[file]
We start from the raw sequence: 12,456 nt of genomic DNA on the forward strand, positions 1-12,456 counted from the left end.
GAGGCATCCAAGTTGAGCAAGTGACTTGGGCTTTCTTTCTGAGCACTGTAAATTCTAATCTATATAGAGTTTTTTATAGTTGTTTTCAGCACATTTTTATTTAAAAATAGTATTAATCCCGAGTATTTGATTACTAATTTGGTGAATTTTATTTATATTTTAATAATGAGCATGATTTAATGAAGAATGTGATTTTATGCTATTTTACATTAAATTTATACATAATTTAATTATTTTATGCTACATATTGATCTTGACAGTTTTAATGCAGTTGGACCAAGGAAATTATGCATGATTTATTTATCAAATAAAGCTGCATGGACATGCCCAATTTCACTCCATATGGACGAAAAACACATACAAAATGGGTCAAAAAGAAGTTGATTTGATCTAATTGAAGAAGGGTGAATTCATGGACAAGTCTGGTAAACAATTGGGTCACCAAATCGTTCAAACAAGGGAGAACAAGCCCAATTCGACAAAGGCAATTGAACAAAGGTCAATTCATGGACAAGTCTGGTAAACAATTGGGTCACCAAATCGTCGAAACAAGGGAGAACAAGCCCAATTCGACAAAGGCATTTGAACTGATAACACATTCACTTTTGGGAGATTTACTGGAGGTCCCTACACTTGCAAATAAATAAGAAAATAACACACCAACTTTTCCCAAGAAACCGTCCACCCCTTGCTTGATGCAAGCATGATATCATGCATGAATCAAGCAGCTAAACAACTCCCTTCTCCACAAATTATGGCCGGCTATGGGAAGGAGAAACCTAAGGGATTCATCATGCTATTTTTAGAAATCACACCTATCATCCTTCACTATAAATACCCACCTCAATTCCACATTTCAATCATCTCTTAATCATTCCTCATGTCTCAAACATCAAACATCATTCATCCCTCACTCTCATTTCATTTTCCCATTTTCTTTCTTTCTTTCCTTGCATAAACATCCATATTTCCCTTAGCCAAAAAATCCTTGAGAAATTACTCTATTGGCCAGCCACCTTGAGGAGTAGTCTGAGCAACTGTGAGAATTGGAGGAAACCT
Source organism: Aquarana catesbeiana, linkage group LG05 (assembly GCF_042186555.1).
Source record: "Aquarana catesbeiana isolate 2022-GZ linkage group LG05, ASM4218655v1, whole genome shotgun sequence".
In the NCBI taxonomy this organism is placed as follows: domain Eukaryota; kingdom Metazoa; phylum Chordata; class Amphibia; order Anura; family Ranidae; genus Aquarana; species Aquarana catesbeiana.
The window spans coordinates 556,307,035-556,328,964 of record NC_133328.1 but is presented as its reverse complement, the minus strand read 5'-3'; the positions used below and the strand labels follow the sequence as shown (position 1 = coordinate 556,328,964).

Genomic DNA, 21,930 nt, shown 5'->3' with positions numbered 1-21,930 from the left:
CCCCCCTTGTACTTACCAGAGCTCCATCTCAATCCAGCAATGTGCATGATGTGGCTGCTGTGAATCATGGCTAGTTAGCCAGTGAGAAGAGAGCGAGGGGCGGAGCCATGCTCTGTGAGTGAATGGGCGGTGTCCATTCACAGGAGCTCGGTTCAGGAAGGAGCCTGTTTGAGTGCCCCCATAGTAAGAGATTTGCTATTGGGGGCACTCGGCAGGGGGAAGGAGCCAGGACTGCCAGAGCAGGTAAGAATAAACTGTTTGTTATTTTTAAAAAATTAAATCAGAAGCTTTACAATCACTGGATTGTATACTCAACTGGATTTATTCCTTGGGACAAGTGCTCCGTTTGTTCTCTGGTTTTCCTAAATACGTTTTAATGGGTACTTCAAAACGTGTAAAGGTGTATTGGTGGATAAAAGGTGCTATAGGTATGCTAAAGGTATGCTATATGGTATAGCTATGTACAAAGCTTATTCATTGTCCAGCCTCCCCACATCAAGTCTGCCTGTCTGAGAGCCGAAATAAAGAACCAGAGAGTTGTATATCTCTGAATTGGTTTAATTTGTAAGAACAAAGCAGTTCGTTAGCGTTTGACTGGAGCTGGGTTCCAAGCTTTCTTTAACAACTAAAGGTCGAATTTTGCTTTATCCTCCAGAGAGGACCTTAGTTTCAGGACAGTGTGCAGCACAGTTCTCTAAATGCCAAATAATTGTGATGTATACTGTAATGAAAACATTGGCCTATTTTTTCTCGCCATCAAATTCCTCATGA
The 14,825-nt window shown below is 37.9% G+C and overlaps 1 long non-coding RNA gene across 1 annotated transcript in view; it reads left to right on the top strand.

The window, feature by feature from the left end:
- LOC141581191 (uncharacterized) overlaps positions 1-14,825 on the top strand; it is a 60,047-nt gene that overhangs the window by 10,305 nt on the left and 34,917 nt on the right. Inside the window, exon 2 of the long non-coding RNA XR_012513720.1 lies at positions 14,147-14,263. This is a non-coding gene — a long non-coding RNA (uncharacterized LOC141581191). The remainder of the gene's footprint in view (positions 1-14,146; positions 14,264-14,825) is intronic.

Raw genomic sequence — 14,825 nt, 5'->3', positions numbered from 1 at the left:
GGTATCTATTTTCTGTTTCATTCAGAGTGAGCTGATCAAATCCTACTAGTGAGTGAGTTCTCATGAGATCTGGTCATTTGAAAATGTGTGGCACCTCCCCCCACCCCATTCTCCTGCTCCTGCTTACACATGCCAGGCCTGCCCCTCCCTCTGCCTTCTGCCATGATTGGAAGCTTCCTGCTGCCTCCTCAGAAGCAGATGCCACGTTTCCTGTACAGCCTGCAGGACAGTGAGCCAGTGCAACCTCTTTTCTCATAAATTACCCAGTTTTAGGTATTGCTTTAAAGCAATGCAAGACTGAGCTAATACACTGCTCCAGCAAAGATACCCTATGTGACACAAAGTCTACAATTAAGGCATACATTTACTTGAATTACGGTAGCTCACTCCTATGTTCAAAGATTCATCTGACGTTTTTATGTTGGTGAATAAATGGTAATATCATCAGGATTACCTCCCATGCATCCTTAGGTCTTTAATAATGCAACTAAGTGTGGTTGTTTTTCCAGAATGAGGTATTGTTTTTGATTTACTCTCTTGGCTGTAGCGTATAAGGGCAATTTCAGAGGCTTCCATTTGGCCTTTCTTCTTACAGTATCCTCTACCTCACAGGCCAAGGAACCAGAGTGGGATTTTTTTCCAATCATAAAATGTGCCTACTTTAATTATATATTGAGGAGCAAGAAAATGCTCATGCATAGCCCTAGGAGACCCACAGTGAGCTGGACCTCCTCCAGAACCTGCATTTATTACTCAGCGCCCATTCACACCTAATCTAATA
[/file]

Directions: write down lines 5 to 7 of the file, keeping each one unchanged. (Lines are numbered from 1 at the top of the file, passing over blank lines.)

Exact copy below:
In the NCBI taxonomy this organism is placed as follows: domain Eukaryota; kingdom Metazoa; phylum Chordata; class Amphibia; order Anura; family Ranidae; genus Aquarana; species Aquarana catesbeiana.
The window spans coordinates 556,307,035-556,328,964 of record NC_133328.1 but is presented as its reverse complement, the minus strand read 5'-3'; the positions used below and the strand labels follow the sequence as shown (position 1 = coordinate 556,328,964).

Genomic DNA, 21,930 nt, shown 5'->3' with positions numbered 1-21,930 from the left: